Representative Publications & Projects

    Representative Publications

    J1. P. Demosthenous, C. Pitris and J. Georgiou, “Infrared fluorescence-based Cancer Screening Capsule for the Small Intestine”, IEEE Transactions on Biomedical Circuits and Systems, 2015, DOI:10.1109/TBCAS.2015.2449277

    Infrared fluorescence endoscopy (IRFE), in conjunction with an infrared fluorescent-labelling contrast agent, is a well known technique used for efficient early-stage cancer detection. In this paper we present a cost-effective (<$500) screening capsule prototype, which is able to detect infrared (IR) fluorescence emitted by indocyanine green (ICG) fluorophore dye. Rather than image, the capsule works as a high-sensitivity fluorometer that records fluorescence levels throughout the small intestine. The presented mixed-signal system has a small size, consumes very little power ( ≈6.3 mA) and does not require an external belt and hardware for data collection. By determining fluorescence levels in the intestine, rather than collecting images, we avoid the need for labour intensive video analysis. The whole system is contained within a compact ingestible capsule, that is sized so as to come into close contact with the intestine walls during peristalsis. Ex-vivo experiments, on ICG-impregnated swine intestine, have shown that the prototype system is able to detect low concentrations of ICG in the nanomolar and micromolar region, which is required to detect early cancer in the small intestine.

    J2. M. Angelidou, C. Pitris. “Investigation of shell aggregate gold nanostructures” Int. J. Nanotechnol., 8:507-522, 2011.

     The unique optical properties of noble metal nanostructures have led to an increased interest into their potential uses for various biological applications. For many medical investigations, it would be beneficial to use near infrared (NIR) excitation as well as small gold nanospheres, which can easily reach the cytoplasm and cell nucleus. To fulfil both requirements simultaneously, this paper proposes a novel nanostructure, the "shell aggregate", which consists of small nanospheres aggregate around a core such as an intracellular organelle. The extinction efficiency of such monolayer and bilayer shell aggregates is thoroughly investigated with appropriate simulations. The extinction spectra appear to depend heavily on the distance between the small nanospheres. The monolayer shell aggregate could be a good candidate for use in various biological, intracellular, applications since it provides a reasonably tunable plasmon resonance wavelength while the small size of its components can be exploited for intracellular distribution.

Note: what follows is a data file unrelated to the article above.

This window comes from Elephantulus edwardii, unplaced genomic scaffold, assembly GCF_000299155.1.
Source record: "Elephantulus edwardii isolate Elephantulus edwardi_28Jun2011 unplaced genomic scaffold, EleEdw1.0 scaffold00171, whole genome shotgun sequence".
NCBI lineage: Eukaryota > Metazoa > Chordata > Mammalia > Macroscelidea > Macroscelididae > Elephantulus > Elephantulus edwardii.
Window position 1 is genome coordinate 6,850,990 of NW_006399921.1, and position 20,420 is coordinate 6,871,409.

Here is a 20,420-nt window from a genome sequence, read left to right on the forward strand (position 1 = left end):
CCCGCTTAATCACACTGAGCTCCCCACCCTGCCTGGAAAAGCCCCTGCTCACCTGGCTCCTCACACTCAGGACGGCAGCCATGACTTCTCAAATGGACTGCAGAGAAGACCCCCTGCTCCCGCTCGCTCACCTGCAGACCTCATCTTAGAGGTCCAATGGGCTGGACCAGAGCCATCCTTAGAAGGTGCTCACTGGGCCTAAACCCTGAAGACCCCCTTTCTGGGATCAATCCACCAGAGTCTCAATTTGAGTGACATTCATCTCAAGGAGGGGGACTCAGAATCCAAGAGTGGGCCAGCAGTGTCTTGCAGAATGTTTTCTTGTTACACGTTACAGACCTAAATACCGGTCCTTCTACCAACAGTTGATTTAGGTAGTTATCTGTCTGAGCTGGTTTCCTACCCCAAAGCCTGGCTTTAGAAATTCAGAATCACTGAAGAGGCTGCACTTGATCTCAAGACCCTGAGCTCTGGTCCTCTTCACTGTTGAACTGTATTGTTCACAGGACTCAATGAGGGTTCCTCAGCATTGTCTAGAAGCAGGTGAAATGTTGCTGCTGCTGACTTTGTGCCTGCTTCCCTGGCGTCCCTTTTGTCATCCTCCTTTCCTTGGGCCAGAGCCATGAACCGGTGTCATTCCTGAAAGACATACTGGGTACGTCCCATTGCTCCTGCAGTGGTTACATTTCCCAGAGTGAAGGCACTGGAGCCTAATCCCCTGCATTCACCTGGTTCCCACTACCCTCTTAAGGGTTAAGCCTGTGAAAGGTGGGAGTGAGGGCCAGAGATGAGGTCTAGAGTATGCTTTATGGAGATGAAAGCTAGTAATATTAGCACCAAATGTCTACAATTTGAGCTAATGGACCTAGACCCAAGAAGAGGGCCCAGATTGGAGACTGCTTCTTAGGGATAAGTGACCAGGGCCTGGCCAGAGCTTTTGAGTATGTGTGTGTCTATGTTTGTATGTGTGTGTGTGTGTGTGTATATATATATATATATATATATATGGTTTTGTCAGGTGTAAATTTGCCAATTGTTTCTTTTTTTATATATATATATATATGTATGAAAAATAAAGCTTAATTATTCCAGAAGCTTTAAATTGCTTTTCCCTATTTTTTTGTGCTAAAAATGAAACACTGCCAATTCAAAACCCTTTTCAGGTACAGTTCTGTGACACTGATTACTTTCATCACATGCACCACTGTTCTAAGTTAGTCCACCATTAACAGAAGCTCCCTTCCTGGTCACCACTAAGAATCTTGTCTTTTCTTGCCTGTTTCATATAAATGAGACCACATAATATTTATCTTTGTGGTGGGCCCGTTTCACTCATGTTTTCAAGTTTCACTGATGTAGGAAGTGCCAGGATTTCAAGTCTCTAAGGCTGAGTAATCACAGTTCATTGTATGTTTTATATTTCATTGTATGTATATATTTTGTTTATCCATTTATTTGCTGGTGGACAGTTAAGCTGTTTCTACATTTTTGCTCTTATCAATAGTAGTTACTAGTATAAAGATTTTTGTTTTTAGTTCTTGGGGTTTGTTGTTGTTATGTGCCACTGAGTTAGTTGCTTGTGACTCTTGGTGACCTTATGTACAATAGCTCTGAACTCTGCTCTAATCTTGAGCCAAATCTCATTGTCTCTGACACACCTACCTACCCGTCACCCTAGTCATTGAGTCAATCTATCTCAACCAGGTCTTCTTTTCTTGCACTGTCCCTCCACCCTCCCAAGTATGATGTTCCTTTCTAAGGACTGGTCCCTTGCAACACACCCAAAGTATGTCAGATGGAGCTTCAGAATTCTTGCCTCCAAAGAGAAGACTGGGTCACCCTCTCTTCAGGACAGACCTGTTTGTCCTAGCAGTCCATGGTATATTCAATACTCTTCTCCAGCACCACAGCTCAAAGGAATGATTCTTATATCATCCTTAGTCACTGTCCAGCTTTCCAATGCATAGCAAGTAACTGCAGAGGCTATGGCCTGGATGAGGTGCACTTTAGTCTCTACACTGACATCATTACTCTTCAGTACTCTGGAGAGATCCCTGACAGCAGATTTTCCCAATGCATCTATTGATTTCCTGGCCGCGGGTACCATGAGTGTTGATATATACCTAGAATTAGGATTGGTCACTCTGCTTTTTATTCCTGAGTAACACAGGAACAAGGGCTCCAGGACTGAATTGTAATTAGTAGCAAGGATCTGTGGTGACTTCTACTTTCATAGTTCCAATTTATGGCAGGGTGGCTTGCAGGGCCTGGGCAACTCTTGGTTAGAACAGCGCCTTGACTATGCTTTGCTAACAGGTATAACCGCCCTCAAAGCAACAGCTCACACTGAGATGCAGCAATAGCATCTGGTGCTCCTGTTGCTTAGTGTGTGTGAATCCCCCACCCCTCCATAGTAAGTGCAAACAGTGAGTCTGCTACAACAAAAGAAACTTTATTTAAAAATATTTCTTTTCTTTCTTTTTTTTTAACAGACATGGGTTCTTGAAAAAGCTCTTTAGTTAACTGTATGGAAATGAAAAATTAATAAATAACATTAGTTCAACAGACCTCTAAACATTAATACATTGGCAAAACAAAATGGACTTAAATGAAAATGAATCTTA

J3. Iezekiel, S., Burla, M., Klamkin, J., Marpaung, D. and Capmany, J., 2015. “RF engineering meets optoelectronics: progress in integrated microwave photonics.” IEEE Microwave Magazine, 16(8), pp.28-45.

     Integrated microwave photonics (IMWP) is concerned with applying integrated photonics technology to microwave photonic systems. It is one of the most active and exciting areas of current research and development in microwave photonics (MWP), building upon the impressive foundations of integrated photonics in various systems involving material platforms such as indium phosphide and silicon nitride. The aim of this article is to explain to the wider microwave engineering community the significance of the new field of IMWP and to describe how it may potentially be applied to improve the performance and capabilities of microwave and millimeter-wave systems. Just as the microwave monolithic integrated circuit (MMIC) has revolutionized active microwave circuits, IMWP is poised to open up new applications for microwave engineering that take advantage of the unique functionalities offered by photonics, especially with regard to its large bandwidth.

    J4. Iezekiel, S. ed., 2009. “Microwave photonics: devices and applications (Vol. 3).” John Wiley & Sons.

    Microwave photonics is an important interdisciplinary field that, amongst a host of other benefits, enables engineers to implement new functions in microwave systems.  With contributions from leading experts, Microwave Photonics: Devices and Applications explores this rapidly developing discipline. It bridges a gap between microwave and photonic engineering, providing an accessible interpretation of the current available research material and a detailed introduction to various aspects of the area. Opening with an overview to the subject, this book covers direct modulation, photonic oscillators for THz signal generation, and terahertz sources. It takes a unique application- focused approach and describes: analogue fibre-optic links; fibre radio technology; microwave photonic signal processing; measurement of microwave photonic components, and; biomedical applications.